Perception… • Perception involves organising and interpreting sensations into meaningful patterns. • When we speak, we produce, on average, a dozen distinct units of sounds (phonemes) per second. We are capable of understanding up to 40 phonemes per second (Pinker, 1994). This requires organisation of sensations into units! • Once we organise these units, we then need to interpret the information organised.
Organising… • A scrawl on a piece of paper is not just a set of lines of particular orientation, but a series of letters and words. • We interpret the lines and perceive them as letters and words. Psych Club
Perceptual organisation • Perceptual organisation incorporates sensations into percepts(meaningful perceptual units, like images of objects), locates them in space and preserves their meaning as you look at them from different points of view. • If you put your textbook (percept) on the floor, it does not suddenly look like part of the floor (locate), and if you look at it from different points of view, you will still know that it is not part of the floor (points of view).
Form perception • Form perception refers to the organisation of sensations into meaningful shapes and patterns. • If you put your textbook on your lap, you don’t automatically perceive that it’s part of your leg, even though it might be resting on it! • If you cover a bit of information with your pen, you don’t perceive that a piece of information has disappeared, just because your pen is blocking the information.
Gestalt principles • The first psychologists to study form perception were the Gestalt psychologists in the early 1900s. • Gestalt is a German word that translates ‘loosely’ to ‘whole’ or ‘form’.
Ambiguous… • Consider the lady on the left. • What do you perceive? • Depending on the perceiver’s gestalt (or whole view of the picture), will depend if they see a young or old woman.
Principles… • Based on experiments from 1920s-1930s, the Gestalt psychologists offered a small number of perceptual rules that the brain automatically and unconsciously follows as it organises sensory input into meaningful information. • Figure-ground perception, similarity, proximity, good continuation, simplicity, and closure.
Figure-ground perception • Figure-ground perception: This is where we distinguish between figure and ground, such as words in black ink against a white page. • The figure is the object we are viewing (penguin) • The ground is the background or foreground the figure is in (penguin 1 or penguin 2).
Figure-ground perception See how this uses figure-ground reversal to create an ambiguous figure, where two interpretations are possible. M.C. Escher’s ‘Winged Lion’ 2004.
Figure-ground perception • Camouflage happens when the figure and the ground are not easily separated and they blend together. • Military uniforms are designed to use the colours of the surrounding environment so that the figure is difficult to separate from the ground. Pintos, 1979, by Bev Doolittle.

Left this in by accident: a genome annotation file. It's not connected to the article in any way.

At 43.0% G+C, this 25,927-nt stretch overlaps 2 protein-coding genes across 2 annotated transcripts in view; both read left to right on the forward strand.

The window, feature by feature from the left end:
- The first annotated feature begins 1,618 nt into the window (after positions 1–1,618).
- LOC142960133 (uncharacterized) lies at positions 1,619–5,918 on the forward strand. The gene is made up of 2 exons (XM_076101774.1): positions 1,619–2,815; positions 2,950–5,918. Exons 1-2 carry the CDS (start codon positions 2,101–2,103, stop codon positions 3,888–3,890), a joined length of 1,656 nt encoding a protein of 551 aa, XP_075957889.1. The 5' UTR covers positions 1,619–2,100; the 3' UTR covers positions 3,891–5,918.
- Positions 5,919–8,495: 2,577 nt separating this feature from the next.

Similarity • The brain tends to group similar elements together, like people arching, actually form a tree…
Artists use a technique called pointillism where they create painting using very small coloured dots, the same size. We don’t perceive dots though, we group dots of similar colours and interpret whole shapes to make sense of it all.
Proximity • This is basically ‘nearness’. • The brain tends to group together objects that are close to one another. • The first 6 lines have no particular organisation, but the same 6 lines in the second part are perceived as 3 pairs.
Proximity • We perceive parts of a stimulus that are positioned close together, as belonging together in a group
Proximity • Series of letters located in close proximity to each other will be perceptually grouped and interpreted as words. What’s that on the road ahead? What’s that on the road a head? • When there is a subtle difference in the proximity of just one of the parts, it produces an entirely different interpretation of the sentence.
Good continuation • If possible, the brain organises stimuli into continuous lines or patterns, rather than disconnected elements. • The figure appears as an X on a circle, rather than pieces of a pie with lines extending beyond the perimeter.
Simplicity • People tend to perceive the simplest pattern possible. • Most people would see the figure as a heart with an arrow through it, because that is the simplest interpretation.
Closure • People tend to perceive incomplete figures as complete. If part of a shape is missing, perceptual processes complete the pattern, like the lines below, we actually just perceive it as a square.
Closure • Company logos and signs often require the use of closure to mentally complete an incomplete figure.
Closure • The helicopter pilot’s failure to use closure to interpret the stranded survivor’s message, could have cost him his life!! The Far Side, by Gary Larson. 1982 FarWorks, Inc.
Closure • Another part of closure is called illusory contour. People see three circles and a triangle, yet none of those shapes exist. • The brain simply fills in the gaps to perceive familiar patterns. • The brain treats illusory contours as if they were real, because illusory contours activate the same areas of early visual processing in the primary visual cortex as real contours.
Gestalt Principles • Figure-ground • Similarity • Proximity • Good continuation • Simplicity • Closure
Biederman • Irving Biedermanput forward a theory on how the brain forms and recognises images. • Consider this: you’re home, late at night, and you’re channel surfing. You are rapidly pressing the television remote control in search of something to watch and from less than one second’s glance, you can perceive what the show is about and whether you’ll want to watch it. • How does the brain recognise a visual array on a screen in less than a second, and then make two decisions?